Unplanned is the first R rated feature film from Pure Flix, the Christian production company. It is based off the book written by Abby Johnson regarding her journey from Planned Parenthood Clinic Director to Pro-Life speaker.
This story gets right into it, as within the first 10 minutes you are taken into a clinic and into the room where an abortion is being performed via suction and Abby realizes what has just happened– and she can’t take it.
Abby Started Out Pro-Choice
For the next half of the movie, Abby takes us through the path that she took to get her to that first 10 minutes of the movie. She recounts for the viewer that she has a religious family, but got involved with a man that got her pregnant. She had a suction abortion, got married, and then as she was getting a divorce she found she was pregnant again by the man, so she took the RU486 pill– and you see in graphic detail that it’s much worse than advertised.
So with this as her background, when the Planned Parenthood representative at her college encouraged her that PP is trying to make abortion rare, but is willing to help when others are not, she took the job.
Planned Parenthood In a Positive Light
For much of the movie, those that work at Planned Parenthood are placed in a sympathetic light. They are trying to keep women from being bullied by the Bible-thumpers, they are the only ones that are able to help– and they provide more than abortions.
Only Cheryl, the previous clinic director who is also a rising star in Planned Parenthood, is seen in a negative light– going against the corporate line that they want abortions rare, giving Abby a reprimand for challenging the push for abortion, and eventually taking Abby to court. Cheryl is the movie’s antagonist.
Much of what is on display in this movie is the cognitive dissonance that Abby is feeling. She’s suppressed her emotions about her own abortions, which is part of the reason that she feels that she can do this job.
The movie wants you to believe that the more you object to abortion, the more it will convince the other side to double down in its intent:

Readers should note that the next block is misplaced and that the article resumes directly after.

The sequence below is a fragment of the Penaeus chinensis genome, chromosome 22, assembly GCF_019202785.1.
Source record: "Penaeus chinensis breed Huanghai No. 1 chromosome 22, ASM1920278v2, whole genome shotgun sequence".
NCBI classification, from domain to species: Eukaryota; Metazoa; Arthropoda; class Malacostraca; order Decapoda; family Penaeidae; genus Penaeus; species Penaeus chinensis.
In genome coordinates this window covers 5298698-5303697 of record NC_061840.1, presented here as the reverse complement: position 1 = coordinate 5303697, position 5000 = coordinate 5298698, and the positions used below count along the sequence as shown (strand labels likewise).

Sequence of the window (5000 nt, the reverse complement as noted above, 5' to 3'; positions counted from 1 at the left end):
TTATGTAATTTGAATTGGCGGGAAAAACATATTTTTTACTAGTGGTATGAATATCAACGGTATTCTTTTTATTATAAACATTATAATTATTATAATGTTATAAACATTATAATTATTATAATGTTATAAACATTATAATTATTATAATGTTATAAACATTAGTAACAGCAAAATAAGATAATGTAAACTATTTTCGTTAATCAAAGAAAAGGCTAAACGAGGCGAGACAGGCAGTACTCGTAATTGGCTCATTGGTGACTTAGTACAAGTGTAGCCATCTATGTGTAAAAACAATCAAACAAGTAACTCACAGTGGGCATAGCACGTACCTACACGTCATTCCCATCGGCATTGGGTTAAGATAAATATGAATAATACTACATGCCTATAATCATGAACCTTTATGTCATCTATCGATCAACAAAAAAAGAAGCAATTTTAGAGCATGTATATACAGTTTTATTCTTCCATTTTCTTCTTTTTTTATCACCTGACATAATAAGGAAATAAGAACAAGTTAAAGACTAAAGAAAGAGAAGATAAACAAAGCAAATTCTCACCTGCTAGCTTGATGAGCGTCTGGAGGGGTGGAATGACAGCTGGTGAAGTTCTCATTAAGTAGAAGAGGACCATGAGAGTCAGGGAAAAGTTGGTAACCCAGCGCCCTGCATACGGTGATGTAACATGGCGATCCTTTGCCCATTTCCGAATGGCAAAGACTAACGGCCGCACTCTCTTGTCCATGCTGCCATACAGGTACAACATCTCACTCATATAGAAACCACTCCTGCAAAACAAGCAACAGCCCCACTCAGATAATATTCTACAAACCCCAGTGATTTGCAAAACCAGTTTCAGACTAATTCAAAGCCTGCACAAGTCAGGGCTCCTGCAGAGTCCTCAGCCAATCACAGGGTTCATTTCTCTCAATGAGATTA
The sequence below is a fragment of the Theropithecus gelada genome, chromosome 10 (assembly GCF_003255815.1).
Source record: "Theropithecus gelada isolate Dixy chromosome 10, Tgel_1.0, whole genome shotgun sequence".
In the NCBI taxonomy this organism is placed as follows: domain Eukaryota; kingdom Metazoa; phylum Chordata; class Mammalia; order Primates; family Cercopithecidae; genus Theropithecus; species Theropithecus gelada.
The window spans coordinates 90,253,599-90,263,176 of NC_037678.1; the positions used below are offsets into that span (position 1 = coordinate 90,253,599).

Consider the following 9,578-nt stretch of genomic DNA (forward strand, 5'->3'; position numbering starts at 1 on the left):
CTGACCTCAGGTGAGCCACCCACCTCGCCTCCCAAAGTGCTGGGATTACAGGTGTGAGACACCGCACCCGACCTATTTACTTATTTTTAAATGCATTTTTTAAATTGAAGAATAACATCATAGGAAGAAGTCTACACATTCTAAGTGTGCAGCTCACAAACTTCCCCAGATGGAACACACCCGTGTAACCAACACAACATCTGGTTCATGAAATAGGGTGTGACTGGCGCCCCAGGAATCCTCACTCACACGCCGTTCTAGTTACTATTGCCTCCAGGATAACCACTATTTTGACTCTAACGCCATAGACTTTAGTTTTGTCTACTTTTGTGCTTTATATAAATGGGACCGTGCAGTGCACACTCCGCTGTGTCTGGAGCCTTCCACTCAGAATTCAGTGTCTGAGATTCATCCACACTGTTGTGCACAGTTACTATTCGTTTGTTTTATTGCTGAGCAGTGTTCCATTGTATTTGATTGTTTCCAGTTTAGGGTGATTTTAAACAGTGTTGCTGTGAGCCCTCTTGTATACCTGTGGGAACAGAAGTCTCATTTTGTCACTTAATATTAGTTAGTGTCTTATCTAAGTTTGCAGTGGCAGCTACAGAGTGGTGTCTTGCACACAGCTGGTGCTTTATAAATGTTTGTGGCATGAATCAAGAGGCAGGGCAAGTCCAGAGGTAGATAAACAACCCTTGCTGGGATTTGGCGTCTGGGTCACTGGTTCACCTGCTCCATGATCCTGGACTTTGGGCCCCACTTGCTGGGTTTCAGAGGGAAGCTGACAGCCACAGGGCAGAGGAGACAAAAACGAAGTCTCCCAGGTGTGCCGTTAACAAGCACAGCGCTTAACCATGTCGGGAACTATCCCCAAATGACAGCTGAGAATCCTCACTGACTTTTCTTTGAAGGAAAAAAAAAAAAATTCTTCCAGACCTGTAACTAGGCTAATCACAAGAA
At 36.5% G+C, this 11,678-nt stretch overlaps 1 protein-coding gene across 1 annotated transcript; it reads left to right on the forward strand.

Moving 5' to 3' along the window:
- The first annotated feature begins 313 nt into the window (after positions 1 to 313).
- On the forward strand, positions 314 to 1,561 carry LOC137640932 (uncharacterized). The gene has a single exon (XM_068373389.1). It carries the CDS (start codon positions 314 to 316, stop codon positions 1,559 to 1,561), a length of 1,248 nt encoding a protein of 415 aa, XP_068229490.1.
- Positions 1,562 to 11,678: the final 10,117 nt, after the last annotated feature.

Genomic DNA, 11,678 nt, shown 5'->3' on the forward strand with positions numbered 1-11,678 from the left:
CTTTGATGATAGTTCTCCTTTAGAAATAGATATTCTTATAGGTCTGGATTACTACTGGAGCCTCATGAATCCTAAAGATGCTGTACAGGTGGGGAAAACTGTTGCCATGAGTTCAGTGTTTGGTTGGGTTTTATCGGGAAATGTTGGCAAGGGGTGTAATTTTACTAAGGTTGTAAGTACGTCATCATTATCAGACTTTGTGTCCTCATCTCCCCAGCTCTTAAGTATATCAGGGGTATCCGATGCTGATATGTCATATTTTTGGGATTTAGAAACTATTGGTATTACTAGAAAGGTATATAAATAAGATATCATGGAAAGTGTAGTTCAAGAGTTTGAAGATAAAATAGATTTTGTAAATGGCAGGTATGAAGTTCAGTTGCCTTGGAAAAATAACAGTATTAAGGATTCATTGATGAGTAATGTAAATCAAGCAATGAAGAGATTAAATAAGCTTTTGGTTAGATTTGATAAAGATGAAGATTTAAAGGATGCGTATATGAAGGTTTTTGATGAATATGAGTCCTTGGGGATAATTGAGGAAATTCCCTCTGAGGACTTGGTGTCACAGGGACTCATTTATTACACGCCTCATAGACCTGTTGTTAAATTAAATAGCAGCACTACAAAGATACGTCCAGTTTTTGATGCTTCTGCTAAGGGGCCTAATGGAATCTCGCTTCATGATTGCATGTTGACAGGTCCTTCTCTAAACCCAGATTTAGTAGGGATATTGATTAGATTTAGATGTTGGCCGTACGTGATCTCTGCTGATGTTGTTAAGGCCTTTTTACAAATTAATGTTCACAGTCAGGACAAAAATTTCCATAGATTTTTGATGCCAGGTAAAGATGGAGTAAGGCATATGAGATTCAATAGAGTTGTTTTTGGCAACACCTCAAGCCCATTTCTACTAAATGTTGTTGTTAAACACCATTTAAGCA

- Abby’s parents and husband express their dislike of abortion, which causes Abby to defend it, and work harder.
- The Bible Thumpers scare the clients and when the 40 days people try to video record themselves in order to make sure there are no lawsuits, they become an enemy.
On the converse side, when people do nothing but pray, it’s shown to be powerful:
- Abby sees the ultrasound and comes to believe abortion is wrong when many were praying for the clinic.
- Abby’s family is silently seen as supporting her, so she calls them when her opinion changes.
- Abby shares that when the 40 days people pray, the clinic has a high influx of no-shows.
In conclusion, this movie is a discussion point– it humanizes the opposing parties, and takes you on one woman’s journey. Like all movie adaptations, some details about the people are glossed over, and rendered unimportant.
Still, it’s powerful to actually see the abortions take place, instead of talking about them in the abstract. It’s interesting to hear how Planned Parenthood has conflicting goals, and how corporate may be different than the workers there. It’s fascinating how many people have left.
I’d encourage anyone of age to see this and grapple with the ideas here.
Thanks to youtube.com for the trailer
©Apple Tree Movies